An Italian Notebook XI
Bill Long 7/9/06
The Doors of Paradise--Ghiberti's Baptistery Bronzes
If anyone ever asks you what you consider the most important date and place in the history of Western Art, you should say "around 1425, in Florence, Italy." Why? Because it was around this time that the notion of "perspective" in art was invented--giving depth to figures and making it appear as if they were standing in three dimensional space. The two artists who contributed most to the early development of perspective were Masaccio and Ghiberti. The former's 1425 Trinity fresco in the Church of Santa Maria Novella (near the main Florence RR station) made it appear as if Christ was crucified in the foreground, that God the Father is standing above him in the background and that the ceiling above is a three dimensional barrel-vaulted roof of a medieval church. The latter designed the ten panels for the East Door of the Baptistery from about 1425-1452, panels which were so much richer and different from his earlier panels (1402-22), now on the North door, that Michelangelo could call them the "Doors of Paradise." This essay tries to describe the theology and artistry of the 1425-52 panels; enlargements of a few of the reliefs are here.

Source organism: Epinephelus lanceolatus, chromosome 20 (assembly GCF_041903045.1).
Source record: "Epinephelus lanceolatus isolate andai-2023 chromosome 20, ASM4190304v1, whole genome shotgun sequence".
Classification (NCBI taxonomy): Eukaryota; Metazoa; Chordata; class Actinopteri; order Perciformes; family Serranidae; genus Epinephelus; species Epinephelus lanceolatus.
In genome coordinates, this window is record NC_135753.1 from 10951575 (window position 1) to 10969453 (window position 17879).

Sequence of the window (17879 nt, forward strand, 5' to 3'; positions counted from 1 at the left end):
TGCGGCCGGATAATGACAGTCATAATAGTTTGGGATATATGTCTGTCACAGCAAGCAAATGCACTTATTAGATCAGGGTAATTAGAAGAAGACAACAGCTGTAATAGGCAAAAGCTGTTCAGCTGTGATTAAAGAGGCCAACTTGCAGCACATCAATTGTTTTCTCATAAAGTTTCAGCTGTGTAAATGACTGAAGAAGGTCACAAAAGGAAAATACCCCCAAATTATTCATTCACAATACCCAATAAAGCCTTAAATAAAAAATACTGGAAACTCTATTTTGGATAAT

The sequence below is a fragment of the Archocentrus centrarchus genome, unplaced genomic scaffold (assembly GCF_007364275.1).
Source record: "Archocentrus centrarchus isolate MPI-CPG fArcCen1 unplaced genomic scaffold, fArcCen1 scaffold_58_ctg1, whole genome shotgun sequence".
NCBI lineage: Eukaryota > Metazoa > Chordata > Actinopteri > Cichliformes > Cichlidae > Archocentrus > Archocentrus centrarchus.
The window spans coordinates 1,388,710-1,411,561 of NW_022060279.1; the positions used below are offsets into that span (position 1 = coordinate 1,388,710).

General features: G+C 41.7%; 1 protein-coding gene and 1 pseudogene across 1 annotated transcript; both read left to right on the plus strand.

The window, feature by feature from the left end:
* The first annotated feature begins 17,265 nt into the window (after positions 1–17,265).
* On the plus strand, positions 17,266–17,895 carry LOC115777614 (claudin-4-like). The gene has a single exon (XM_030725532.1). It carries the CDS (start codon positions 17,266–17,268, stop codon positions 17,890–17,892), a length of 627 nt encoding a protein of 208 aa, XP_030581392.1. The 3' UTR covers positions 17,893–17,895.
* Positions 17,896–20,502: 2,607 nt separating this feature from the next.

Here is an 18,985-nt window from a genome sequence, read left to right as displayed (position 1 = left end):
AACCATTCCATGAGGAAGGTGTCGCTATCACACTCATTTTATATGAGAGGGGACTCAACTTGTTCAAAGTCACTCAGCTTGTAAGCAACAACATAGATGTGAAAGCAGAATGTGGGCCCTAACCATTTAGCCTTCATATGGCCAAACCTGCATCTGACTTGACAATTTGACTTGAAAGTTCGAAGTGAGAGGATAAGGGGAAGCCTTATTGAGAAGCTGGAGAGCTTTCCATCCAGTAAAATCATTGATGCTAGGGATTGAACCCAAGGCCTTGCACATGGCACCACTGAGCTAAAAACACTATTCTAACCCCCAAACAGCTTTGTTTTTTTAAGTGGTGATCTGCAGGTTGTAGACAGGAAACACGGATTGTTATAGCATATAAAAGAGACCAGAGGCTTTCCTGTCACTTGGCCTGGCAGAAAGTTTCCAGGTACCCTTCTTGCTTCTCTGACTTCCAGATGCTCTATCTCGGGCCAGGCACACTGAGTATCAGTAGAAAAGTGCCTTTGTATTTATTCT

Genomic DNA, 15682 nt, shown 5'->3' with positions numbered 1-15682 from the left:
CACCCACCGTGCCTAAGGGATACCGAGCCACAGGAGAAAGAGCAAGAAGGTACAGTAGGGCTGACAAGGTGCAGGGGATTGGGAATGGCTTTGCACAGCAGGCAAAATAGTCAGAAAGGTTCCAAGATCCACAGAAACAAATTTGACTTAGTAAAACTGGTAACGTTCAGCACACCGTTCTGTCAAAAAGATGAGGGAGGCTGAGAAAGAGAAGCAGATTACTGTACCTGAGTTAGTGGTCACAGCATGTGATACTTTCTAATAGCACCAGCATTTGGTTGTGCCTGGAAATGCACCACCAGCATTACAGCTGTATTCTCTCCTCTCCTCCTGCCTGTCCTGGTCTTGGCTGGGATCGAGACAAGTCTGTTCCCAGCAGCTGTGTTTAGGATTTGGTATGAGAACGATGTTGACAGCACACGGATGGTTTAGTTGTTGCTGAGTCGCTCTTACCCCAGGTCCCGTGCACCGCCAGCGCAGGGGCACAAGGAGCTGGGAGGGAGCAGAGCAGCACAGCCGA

A Word of History and Artistic Significance
The Baptistery (where all Florentines were supposed to have been baptized until the late 19th century) is probaly the oldest building in Florence, having been constructed probably around the 9th or 10th century. From 1330-36 Pisano designed a 28-panel double door for the East end of the Baptistery (facing the Duomo; these panels are now on the South door). In 1401 a contest was held to design the North doors of the Baptistery, with the seven competing sculptors (among them Donatello, Brunelleschi and Ghiberti--then 21 years of age) required to submit a design of Abraham & Isaac as their trial piece. After Ghiberti won the contest (I have read conflicting reasons for his "victory." Some sources say that it was a tie and Brunelleschi, in disgust, refused to participate further and went off to Rome; some say that Ghiberti probably won because he gave a cheaper price for the project), Brunelleschi vowed never to sculpt again--and he kept to his promise. Over the next two decades, then, Ghiberti designed the 28 panel North doors, which still stand on the North doors to this day. Twenty of these panels depict various aspects of the life of Christ, with the remaining eight being divided into the 4 Evangelists and the 4 great Fathers of the early Church (Ambrose, Augustine, Jerome, Gregory).